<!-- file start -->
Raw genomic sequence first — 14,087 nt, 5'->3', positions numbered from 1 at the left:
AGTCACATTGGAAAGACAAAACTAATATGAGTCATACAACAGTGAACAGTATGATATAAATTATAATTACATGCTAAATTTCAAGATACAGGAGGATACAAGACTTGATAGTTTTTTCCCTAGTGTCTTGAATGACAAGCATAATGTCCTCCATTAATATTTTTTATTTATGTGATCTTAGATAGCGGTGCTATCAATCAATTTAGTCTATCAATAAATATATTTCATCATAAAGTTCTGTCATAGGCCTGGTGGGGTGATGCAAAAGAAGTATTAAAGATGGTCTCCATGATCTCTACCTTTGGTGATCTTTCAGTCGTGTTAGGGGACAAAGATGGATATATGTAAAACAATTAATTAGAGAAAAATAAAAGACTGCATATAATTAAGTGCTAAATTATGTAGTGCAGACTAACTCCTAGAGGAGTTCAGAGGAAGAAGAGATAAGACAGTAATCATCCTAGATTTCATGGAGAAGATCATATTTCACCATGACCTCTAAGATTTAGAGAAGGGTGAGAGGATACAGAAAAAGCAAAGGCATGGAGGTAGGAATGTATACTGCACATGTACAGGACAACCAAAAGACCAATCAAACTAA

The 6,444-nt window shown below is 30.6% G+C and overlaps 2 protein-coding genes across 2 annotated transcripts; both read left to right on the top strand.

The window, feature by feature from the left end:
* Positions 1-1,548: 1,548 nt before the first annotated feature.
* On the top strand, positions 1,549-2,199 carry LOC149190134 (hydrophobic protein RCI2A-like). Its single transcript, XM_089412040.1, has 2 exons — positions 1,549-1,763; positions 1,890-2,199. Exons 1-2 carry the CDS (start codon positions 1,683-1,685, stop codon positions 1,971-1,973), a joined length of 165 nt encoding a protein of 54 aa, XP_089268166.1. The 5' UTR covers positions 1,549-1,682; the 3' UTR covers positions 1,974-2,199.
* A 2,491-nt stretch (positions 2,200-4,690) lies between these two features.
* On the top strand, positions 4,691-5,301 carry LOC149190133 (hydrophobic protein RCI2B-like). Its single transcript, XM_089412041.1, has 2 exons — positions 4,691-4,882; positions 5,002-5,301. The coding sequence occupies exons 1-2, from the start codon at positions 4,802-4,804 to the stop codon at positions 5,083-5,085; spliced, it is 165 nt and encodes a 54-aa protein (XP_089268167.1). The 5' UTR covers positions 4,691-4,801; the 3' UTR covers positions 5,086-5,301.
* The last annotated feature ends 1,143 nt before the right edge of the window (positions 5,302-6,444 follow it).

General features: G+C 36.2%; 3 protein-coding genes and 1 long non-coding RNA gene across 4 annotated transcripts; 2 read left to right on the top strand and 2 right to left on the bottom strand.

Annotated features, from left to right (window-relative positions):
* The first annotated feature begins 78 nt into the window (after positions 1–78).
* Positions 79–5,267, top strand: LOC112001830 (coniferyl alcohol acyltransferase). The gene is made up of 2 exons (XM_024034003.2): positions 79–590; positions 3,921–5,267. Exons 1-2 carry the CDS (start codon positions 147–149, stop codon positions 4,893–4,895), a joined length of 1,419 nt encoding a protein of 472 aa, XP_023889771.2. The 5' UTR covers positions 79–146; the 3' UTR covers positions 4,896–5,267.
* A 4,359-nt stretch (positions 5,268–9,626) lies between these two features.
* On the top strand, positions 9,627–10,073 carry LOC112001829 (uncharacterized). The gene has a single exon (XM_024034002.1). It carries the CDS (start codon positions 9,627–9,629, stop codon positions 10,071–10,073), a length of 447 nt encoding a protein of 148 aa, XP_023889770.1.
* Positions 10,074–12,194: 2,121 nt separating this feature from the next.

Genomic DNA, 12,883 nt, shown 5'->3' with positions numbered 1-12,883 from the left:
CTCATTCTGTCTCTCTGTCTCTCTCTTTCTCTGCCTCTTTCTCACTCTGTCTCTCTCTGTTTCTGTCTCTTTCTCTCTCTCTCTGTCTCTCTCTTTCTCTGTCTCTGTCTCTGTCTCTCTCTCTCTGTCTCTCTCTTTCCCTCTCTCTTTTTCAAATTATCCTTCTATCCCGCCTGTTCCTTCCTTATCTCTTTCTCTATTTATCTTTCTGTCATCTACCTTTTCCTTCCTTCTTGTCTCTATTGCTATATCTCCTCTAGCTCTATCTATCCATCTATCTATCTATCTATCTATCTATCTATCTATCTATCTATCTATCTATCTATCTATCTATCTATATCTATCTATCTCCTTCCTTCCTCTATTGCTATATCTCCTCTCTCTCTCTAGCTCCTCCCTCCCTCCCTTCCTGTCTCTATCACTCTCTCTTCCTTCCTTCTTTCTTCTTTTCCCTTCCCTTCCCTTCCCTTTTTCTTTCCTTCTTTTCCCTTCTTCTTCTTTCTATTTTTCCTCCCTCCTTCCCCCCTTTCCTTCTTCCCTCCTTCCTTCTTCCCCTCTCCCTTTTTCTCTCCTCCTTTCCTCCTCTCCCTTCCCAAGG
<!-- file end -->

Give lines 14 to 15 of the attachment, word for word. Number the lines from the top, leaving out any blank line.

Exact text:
* A 4,359-nt stretch (positions 5,268–9,626) lies between these two features.
* On the top strand, positions 9,627–10,073 carry LOC112001829 (uncharacterized). The gene has a single exon (XM_024034002.1). It carries the CDS (start codon positions 9,627–9,629, stop codon positions 10,071–10,073), a length of 447 nt encoding a protein of 148 aa, XP_023889770.1.